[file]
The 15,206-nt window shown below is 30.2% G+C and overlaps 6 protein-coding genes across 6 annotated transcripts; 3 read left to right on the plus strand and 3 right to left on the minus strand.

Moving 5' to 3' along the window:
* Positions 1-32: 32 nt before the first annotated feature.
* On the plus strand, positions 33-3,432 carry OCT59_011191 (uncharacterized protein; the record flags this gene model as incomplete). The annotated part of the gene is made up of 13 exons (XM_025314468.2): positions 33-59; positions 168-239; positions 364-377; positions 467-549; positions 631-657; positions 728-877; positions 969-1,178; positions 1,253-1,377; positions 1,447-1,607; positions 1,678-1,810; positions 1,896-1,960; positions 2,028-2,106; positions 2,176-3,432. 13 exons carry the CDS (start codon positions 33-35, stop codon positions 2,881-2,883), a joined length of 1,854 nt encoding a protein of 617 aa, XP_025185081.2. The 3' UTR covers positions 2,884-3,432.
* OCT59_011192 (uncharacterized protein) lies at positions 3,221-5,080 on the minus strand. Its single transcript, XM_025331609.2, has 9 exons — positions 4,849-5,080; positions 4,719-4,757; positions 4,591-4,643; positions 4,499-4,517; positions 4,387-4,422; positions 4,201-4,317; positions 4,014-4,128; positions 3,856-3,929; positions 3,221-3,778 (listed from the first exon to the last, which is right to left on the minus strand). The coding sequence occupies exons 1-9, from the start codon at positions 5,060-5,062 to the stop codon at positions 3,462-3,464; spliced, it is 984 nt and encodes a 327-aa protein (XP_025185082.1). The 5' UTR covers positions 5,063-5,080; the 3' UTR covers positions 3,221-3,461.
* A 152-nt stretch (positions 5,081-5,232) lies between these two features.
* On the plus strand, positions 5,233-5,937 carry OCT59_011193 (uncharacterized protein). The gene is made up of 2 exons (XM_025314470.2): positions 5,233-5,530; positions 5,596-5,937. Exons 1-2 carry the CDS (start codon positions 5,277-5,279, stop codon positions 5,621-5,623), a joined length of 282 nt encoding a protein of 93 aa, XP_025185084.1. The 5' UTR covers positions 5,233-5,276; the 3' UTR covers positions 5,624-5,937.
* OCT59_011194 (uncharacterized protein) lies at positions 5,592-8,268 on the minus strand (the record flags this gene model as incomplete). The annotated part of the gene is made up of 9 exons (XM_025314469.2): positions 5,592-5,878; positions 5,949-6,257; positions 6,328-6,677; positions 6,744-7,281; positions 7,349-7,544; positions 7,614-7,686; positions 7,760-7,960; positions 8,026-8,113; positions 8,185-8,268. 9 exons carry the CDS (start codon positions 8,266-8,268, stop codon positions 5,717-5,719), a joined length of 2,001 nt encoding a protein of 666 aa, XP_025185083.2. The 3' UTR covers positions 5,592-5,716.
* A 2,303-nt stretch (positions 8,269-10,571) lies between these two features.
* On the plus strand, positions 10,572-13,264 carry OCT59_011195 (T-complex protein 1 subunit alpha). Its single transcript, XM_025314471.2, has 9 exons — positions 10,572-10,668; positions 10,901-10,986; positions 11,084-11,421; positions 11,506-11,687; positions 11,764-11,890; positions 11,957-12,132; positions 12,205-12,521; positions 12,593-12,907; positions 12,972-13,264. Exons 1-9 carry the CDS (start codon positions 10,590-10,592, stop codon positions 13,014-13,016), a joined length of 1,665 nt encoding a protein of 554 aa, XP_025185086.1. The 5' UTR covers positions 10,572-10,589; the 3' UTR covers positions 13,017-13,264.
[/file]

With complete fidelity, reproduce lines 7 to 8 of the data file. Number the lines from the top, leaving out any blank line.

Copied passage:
* On the plus strand, positions 5,233-5,937 carry OCT59_011193 (uncharacterized protein). The gene is made up of 2 exons (XM_025314470.2): positions 5,233-5,530; positions 5,596-5,937. Exons 1-2 carry the CDS (start codon positions 5,277-5,279, stop codon positions 5,621-5,623), a joined length of 282 nt encoding a protein of 93 aa, XP_025185084.1. The 5' UTR covers positions 5,233-5,276; the 3' UTR covers positions 5,624-5,937.
* OCT59_011194 (uncharacterized protein) lies at positions 5,592-8,268 on the minus strand (the record flags this gene model as incomplete). The annotated part of the gene is made up of 9 exons (XM_025314469.2): positions 5,592-5,878; positions 5,949-6,257; positions 6,328-6,677; positions 6,744-7,281; positions 7,349-7,544; positions 7,614-7,686; positions 7,760-7,960; positions 8,026-8,113; positions 8,185-8,268. 9 exons carry the CDS (start codon positions 8,266-8,268, stop codon positions 5,717-5,719), a joined length of 2,001 nt encoding a protein of 666 aa, XP_025185083.2. The 3' UTR covers positions 5,592-5,716.